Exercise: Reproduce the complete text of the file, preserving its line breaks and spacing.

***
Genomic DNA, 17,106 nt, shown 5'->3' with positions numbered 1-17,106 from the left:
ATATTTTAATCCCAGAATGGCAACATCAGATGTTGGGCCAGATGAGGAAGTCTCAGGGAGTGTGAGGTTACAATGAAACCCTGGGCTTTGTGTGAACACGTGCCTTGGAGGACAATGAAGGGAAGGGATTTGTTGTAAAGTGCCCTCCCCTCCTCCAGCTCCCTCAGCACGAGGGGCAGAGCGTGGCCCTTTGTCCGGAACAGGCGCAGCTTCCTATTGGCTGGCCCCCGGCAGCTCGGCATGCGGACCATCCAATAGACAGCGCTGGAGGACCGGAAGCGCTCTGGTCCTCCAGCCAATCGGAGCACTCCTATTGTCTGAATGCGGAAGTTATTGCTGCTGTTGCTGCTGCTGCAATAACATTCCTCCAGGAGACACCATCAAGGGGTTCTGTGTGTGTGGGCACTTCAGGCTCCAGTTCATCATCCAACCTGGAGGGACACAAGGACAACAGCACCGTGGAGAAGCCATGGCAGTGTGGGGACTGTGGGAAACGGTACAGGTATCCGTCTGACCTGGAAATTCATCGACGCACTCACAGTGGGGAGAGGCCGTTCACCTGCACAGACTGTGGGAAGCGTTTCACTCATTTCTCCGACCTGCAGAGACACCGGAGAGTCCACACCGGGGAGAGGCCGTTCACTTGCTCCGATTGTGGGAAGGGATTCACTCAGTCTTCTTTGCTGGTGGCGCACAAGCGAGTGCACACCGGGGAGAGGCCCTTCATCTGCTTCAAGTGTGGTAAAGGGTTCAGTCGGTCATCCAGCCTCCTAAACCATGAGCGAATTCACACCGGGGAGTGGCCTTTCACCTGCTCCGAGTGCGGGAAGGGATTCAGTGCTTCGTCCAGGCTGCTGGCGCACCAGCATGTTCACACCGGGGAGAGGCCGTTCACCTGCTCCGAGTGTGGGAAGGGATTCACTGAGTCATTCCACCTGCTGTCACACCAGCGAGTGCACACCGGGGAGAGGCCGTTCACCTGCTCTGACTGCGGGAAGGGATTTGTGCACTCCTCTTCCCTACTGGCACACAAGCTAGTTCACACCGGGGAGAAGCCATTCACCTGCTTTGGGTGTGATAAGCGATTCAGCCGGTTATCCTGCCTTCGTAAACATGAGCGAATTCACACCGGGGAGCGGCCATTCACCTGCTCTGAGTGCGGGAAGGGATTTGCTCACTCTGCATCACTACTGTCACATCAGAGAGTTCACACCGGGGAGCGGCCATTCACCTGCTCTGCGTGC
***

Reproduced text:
Genomic DNA, 17,106 nt, shown 5'->3' with positions numbered 1-17,106 from the left:
ATATTTTAATCCCAGAATGGCAACATCAGATGTTGGGCCAGATGAGGAAGTCTCAGGGAGTGTGAGGTTACAATGAAACCCTGGGCTTTGTGTGAACACGTGCCTTGGAGGACAATGAAGGGAAGGGATTTGTTGTAAAGTGCCCTCCCCTCCTCCAGCTCCCTCAGCACGAGGGGCAGAGCGTGGCCCTTTGTCCGGAACAGGCGCAGCTTCCTATTGGCTGGCCCCCGGCAGCTCGGCATGCGGACCATCCAATAGACAGCGCTGGAGGACCGGAAGCGCTCTGGTCCTCCAGCCAATCGGAGCACTCCTATTGTCTGAATGCGGAAGTTATTGCTGCTGTTGCTGCTGCTGCAATAACATTCCTCCAGGAGACACCATCAAGGGGTTCTGTGTGTGTGGGCACTTCAGGCTCCAGTTCATCATCCAACCTGGAGGGACACAAGGACAACAGCACCGTGGAGAAGCCATGGCAGTGTGGGGACTGTGGGAAACGGTACAGGTATCCGTCTGACCTGGAAATTCATCGACGCACTCACAGTGGGGAGAGGCCGTTCACCTGCACAGACTGTGGGAAGCGTTTCACTCATTTCTCCGACCTGCAGAGACACCGGAGAGTCCACACCGGGGAGAGGCCGTTCACTTGCTCCGATTGTGGGAAGGGATTCACTCAGTCTTCTTTGCTGGTGGCGCACAAGCGAGTGCACACCGGGGAGAGGCCCTTCATCTGCTTCAAGTGTGGTAAAGGGTTCAGTCGGTCATCCAGCCTCCTAAACCATGAGCGAATTCACACCGGGGAGTGGCCTTTCACCTGCTCCGAGTGCGGGAAGGGATTCAGTGCTTCGTCCAGGCTGCTGGCGCACCAGCATGTTCACACCGGGGAGAGGCCGTTCACCTGCTCCGAGTGTGGGAAGGGATTCACTGAGTCATTCCACCTGCTGTCACACCAGCGAGTGCACACCGGGGAGAGGCCGTTCACCTGCTCTGACTGCGGGAAGGGATTTGTGCACTCCTCTTCCCTACTGGCACACAAGCTAGTTCACACCGGGGAGAAGCCATTCACCTGCTTTGGGTGTGATAAGCGATTCAGCCGGTTATCCTGCCTTCGTAAACATGAGCGAATTCACACCGGGGAGCGGCCATTCACCTGCTCTGAGTGCGGGAAGGGATTTGCTCACTCTGCATCACTACTGTCACATCAGAGAGTTCACACCGGGGAGCGGCCATTCACCTGCTCTGCGTGC